Less-active Latter-day Saints may fear being rejected by family or friends if they change their lives. Or they may be focused too strongly on personal ambitions and have little time for Church activity. For example, a man whose work requires him to spend much time away from home said that because his family is so important, he frequently chooses to spend his limited free time on Sunday with his family at a recreation area rather than in Church meetings.
The Role of Friends
Among less-active members, there are many who can be lovingly brought back—who, in fact, want to come back. But active members may not realize this because many of them do not know these less-active members very well. Active members most frequently find their closest friends among those they associate with in Church meetings and activities. As a result, some less-active members conclude that they are being shut out.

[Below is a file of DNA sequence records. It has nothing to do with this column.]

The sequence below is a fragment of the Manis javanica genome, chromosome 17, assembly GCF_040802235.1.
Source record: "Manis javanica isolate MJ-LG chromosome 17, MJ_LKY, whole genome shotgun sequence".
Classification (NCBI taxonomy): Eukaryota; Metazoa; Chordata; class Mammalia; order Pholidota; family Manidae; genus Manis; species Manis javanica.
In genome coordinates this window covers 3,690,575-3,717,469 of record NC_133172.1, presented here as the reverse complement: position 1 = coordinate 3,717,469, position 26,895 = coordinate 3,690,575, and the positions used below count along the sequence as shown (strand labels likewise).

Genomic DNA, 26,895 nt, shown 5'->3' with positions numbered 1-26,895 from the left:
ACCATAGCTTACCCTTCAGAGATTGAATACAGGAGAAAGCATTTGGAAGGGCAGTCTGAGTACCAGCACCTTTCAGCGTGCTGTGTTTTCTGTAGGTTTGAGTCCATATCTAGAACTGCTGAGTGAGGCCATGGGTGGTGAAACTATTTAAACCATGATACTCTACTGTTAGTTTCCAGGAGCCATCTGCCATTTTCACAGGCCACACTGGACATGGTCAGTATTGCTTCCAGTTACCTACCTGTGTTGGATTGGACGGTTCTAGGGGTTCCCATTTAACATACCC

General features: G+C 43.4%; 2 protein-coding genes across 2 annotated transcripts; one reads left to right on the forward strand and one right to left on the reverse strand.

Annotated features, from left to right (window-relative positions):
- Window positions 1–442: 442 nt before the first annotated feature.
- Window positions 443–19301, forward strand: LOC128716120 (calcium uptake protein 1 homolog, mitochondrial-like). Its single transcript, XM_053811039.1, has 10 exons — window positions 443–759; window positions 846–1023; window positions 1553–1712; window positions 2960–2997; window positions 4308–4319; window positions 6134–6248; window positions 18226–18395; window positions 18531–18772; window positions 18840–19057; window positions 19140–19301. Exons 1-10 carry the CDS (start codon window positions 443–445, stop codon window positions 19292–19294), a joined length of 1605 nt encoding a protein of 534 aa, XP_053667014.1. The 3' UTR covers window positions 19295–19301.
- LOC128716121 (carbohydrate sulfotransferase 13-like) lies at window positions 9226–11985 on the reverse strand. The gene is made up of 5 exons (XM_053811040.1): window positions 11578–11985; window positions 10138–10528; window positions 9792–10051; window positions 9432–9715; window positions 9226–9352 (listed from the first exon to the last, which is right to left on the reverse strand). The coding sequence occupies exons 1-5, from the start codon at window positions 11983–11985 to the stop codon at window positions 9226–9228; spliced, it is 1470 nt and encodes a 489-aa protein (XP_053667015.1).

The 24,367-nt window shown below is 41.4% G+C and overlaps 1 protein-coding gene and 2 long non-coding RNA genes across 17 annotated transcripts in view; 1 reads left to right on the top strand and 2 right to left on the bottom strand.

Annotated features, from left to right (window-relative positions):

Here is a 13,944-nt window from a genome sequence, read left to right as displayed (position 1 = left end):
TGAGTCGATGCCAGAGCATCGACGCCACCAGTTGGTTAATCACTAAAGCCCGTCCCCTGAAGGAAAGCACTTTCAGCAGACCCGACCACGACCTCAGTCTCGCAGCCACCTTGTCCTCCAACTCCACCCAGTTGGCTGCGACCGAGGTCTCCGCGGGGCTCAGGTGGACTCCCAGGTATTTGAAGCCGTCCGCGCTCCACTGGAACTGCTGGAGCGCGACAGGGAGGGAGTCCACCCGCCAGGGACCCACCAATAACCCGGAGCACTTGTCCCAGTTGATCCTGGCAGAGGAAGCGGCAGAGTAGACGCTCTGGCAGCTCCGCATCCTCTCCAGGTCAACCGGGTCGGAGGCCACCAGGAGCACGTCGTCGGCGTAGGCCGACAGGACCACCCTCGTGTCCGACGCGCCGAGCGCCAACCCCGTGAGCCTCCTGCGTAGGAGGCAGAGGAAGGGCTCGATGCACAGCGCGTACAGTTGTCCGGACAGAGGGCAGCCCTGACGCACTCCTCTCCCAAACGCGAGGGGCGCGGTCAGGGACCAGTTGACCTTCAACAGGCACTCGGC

Loving friendship is vital in bringing people back. One successful home teacher, formerly less active himself, deliberately spends time getting to know the people he home teaches because he remembers the days when he wondered, Does this person care about me? Another home teacher commented: “We sometimes think, Here I am living the gospel. I’m going to go in and help you who are not living it. That attitude will almost always fail. If we realize that these are strong and able, valuable, wonderful people who are going to bless our lives, then all of a sudden we find ourselves in partnership with them.”
Genuine friends offer three things necessary in bringing back less-active members. First, they bring a level of commitment that builds confidence and trust; they do not give up and abandon the friendship if the less-active person does not respond quickly. Second, they bring personal warmth born of love. And third, they bring a willingness to share and draw lessons from their own struggles and experiences.
With the help of loving friends, less-active members can overcome several common stumbling blocks.